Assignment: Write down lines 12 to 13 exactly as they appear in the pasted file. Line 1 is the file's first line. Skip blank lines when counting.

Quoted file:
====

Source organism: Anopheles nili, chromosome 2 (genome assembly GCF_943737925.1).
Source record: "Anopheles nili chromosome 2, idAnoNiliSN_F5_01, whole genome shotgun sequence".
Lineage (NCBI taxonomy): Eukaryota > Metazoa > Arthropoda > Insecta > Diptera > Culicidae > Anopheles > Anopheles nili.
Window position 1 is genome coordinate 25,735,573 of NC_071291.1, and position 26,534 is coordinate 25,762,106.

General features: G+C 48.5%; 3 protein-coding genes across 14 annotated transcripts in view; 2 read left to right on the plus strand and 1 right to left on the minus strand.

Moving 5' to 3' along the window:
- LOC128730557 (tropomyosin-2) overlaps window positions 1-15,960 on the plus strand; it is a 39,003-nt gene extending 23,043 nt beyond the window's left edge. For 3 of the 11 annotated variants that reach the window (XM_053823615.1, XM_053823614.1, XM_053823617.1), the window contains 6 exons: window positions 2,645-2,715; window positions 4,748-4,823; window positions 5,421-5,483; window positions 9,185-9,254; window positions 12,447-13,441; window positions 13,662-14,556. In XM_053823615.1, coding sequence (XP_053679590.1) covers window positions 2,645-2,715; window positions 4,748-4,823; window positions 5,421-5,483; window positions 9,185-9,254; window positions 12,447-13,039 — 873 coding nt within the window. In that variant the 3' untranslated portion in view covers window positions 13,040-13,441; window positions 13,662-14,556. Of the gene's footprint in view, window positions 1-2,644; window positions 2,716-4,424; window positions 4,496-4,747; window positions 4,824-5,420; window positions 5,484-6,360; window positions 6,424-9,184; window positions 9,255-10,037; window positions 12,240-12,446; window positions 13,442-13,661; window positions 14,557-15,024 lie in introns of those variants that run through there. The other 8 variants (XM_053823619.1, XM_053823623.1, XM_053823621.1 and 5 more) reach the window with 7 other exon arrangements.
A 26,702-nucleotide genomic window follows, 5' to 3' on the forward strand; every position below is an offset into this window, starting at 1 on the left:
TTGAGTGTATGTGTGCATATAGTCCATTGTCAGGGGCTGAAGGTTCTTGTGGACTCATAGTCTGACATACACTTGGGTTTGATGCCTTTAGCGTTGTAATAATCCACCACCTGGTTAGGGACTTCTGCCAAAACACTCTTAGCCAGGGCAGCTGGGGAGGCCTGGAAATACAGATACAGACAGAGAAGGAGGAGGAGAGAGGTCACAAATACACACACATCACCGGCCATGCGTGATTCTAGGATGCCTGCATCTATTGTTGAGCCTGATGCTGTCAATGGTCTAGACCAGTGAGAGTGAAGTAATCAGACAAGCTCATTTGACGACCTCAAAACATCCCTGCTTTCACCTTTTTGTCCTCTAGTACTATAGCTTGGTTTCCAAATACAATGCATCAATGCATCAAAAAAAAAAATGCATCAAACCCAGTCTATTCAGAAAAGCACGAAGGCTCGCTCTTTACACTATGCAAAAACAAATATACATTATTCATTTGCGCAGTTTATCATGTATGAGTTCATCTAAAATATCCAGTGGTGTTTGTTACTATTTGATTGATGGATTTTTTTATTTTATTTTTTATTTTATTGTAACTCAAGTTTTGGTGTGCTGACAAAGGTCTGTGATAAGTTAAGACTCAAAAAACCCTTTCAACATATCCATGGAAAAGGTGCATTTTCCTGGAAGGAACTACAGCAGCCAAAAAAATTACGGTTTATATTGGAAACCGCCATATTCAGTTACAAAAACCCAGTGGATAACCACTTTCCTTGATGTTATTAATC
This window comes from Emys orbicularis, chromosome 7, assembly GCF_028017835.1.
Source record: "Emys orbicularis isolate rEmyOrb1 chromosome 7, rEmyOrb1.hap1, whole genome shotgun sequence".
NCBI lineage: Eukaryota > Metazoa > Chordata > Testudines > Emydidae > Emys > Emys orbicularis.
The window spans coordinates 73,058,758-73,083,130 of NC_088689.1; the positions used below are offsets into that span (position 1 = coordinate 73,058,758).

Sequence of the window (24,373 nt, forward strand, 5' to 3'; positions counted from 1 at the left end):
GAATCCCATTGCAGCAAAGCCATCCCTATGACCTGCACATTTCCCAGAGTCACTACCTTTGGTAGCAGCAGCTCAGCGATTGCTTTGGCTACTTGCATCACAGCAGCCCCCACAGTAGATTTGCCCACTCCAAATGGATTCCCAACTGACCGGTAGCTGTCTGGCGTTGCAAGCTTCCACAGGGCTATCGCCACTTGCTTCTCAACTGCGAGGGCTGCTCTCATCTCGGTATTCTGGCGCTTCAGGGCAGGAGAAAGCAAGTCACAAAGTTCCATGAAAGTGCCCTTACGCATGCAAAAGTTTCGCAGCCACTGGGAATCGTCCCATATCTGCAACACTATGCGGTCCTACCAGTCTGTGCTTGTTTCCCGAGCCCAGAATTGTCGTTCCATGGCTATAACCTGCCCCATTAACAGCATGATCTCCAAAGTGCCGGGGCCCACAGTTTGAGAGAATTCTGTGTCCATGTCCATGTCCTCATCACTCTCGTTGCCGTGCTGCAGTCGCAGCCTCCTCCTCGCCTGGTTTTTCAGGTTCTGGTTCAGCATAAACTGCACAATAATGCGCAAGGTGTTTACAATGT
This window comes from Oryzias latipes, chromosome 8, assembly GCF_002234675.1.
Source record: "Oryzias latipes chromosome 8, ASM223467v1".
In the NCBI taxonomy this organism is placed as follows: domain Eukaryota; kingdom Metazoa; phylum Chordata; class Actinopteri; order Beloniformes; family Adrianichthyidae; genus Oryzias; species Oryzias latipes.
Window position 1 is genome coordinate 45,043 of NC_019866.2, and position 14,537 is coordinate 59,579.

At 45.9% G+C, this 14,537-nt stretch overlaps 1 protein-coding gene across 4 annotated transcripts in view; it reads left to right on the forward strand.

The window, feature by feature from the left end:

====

NCBI lineage: Eukaryota > Metazoa > Chordata > Testudines > Emydidae > Emys > Emys orbicularis.
The window spans coordinates 73,058,758-73,083,130 of NC_088689.1; the positions used below are offsets into that span (position 1 = coordinate 73,058,758).